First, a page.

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The final of the African Champions League will pit two rival clubs, Al-Ahly and Zamalek, against each other on Friday. The fiery duels of these two Cairo teams have long dominated Egyptian and African football.

For the first time in its history, the final of the African Champions League, Friday, November 27, will see two clubs from the same country, but also from the same city: the big rivals Cairo Al- Ahly and Zamalek.

Former Arab League boss Amr Moussa, himself born in Cairo, has even gone so far as to nickname them “the two biggest popular parties” from Egypt. Historical rivalry between Al-Ahly and Zamalek has escalated recently, especially after their Egypt Supercopa encounter in September 2019, which Al-Ahly won 3-2. The match had been followed by incidents.

“Ahly and Zamalek are like brothers, and unfortunately fanaticism only exists among the supporters,” said Hazem Emam, former Zamalek and national team player.

Al-Ahly has already won the African Champions League title eight times and Egyptian champion 42 times. Zamalek has pocketed the African title five times, tied with Congolese club Almighty Mazembé, and has 12 Egyptian titles.

Tensions around this meeting

The historic rivalry between Al-Ahly and Zamalek raises fears of excesses between the supporters, pushing the authorities of the country to put themselves on high alert.

On Monday, Egyptian Sports Minister Ashraf Sobhi called for a meeting to say “no to fanaticism” at the international stadium in Cairo. Despite this call for moderation, spirits began to heat up on television sets, which prompted the National Media Authority to suspend several programs.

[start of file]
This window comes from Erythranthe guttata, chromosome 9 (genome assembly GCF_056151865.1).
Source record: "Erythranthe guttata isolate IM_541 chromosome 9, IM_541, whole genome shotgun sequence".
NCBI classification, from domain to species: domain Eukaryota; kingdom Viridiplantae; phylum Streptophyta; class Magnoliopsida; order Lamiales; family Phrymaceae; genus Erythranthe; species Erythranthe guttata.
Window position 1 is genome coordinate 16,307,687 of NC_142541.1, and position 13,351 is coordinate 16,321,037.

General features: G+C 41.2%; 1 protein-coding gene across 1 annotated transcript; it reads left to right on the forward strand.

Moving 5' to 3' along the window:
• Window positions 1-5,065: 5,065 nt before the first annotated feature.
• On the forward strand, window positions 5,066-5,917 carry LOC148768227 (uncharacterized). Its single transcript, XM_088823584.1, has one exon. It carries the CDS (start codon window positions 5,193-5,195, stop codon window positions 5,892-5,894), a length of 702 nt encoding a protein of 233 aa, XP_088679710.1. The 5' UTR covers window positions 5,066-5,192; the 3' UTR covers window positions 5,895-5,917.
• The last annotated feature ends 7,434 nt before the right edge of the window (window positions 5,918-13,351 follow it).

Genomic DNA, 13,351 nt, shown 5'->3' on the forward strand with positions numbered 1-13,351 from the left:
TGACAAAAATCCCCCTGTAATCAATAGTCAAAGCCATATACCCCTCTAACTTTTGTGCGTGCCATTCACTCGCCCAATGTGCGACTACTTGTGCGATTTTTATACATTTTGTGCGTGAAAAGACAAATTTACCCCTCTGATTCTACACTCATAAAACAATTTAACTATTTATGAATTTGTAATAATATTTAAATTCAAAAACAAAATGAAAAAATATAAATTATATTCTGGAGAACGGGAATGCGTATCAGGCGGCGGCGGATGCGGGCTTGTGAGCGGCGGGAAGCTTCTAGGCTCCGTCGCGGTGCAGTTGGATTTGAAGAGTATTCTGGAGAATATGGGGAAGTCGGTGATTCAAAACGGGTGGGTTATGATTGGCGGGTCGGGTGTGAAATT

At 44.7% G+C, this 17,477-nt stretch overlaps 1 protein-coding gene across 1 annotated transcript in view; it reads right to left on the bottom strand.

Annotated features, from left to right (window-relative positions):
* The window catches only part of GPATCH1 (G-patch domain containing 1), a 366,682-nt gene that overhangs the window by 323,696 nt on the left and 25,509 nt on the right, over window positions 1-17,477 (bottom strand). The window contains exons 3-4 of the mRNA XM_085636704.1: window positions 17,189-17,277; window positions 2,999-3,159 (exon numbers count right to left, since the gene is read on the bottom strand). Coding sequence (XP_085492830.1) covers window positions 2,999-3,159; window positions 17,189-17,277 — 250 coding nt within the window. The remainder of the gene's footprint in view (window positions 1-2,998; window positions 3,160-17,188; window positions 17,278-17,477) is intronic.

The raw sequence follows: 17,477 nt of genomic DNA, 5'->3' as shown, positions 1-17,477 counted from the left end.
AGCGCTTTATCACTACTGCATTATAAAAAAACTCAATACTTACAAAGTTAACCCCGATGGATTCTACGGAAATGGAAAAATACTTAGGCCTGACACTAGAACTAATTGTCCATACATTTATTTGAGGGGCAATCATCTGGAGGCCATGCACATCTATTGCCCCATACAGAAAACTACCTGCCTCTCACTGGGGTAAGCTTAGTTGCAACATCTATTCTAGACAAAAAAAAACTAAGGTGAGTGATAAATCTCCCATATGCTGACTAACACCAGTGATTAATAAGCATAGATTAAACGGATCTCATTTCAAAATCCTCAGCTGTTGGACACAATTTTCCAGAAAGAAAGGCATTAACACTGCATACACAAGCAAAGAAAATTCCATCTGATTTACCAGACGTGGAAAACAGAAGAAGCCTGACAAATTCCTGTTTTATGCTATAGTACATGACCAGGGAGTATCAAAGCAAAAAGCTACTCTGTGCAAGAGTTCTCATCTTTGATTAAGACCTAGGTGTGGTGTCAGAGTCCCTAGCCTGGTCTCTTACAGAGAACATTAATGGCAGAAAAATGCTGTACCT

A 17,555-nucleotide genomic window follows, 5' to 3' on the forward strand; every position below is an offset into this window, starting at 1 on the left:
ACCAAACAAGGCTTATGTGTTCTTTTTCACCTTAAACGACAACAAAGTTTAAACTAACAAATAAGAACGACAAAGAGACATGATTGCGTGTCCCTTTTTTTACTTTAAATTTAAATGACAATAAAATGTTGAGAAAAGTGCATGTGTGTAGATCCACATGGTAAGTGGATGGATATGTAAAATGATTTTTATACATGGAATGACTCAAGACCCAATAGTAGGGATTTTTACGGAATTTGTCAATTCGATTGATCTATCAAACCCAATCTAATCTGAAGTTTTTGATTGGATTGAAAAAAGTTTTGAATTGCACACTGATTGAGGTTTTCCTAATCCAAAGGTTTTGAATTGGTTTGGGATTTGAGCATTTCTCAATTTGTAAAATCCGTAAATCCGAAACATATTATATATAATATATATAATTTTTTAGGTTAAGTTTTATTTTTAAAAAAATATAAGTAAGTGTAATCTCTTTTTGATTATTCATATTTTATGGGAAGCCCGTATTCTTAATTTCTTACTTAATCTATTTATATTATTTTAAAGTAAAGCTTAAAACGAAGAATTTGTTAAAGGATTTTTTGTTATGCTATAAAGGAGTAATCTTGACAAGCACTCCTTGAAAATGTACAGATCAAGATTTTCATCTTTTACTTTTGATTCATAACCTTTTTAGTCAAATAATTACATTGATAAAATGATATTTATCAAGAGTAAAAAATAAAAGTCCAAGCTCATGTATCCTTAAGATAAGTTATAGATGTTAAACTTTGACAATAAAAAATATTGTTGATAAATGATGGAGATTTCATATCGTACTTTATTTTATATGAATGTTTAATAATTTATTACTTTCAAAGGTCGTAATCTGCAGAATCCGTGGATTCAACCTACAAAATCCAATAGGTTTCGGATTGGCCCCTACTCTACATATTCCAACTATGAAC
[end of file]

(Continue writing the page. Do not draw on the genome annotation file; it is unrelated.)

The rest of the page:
The country’s governorates are on high alert due to possible incidents between supporters, but the government says it has not imposed a curfew. Fans should be able to watch the game on television in clubs or youth centers, but not in cafes and public places.

Due to the Covid-19 pandemic, the meeting will take place behind closed doors in Cairo. In a joint statement, the African Football Confederation (CAF) and the Egyptian Football Federation (EFA) justified their decision by assuring that “their top priority was to ensure the safety of Egyptian and African football families”. The final will therefore be held without spectators in the international stadium in Cairo, with a capacity of 74,000 seats.

The Covid-19 invites itself into the locker rooms

At the same time, the Covid-19 came to disrupt the two teams after the infection of the players of Ahly Walid Soliman, Mahmoud Abdelmoneim “Kahraba”, Saleh Gomaa, and that of Zamalek Mahmoud Hamdi “Al-Wansh”, as well as the assistant coach Medhat Abdelhadi. Other players, like Hazem Emam and Mohamed Hassan from Zamalek, are recovering from recovery.

According to Hazem Emam, “team football” has been Al-Ahly’s hallmark since the arrival of South African coach Pitso Mosimane in October. He replaced Switzerland’s René Weiler, using goalkeeper Mohamed el-Shenawi and star player Mohamed Magdi “Afsheh” as major assets. Ahly can also count on Tunisian defender Ali Maaloul, Malian midfielder Aliou Dieng and Nigerian striker Junior Ajayi.

Zamalek coach, the Portuguese Jaime Pacheco, for his part, says he is confident in his players, their strong personalities, their ability to “please the supporters”. With his former French coach Patrice Carteron, Zamalek won the African Supercup in February in the United Arab Emirates against Esperance Tunis (3-1). If Mahmoud Hamdi “Al-Wensh”, one of Egypt’s best defenders, will be absent, Mahmoud Alaa will be there to compensate.

To reach this final, Al-Ahly qualified by beating Wydad of Casablanca (2-0 and 3-1). And Zamalek won over Raja Casablanca (1-0 and 3-1), after several postponements of matches due to the new coronavirus.

The two teams have already faced each other in the Champions League in 2005, 2008, 2012 and 2013. Al-Ahly have won five times and three matches have ended in a draw. But this is the first time that the two rivals from Cairo have faced each other for the supreme title of African football.

With AFP

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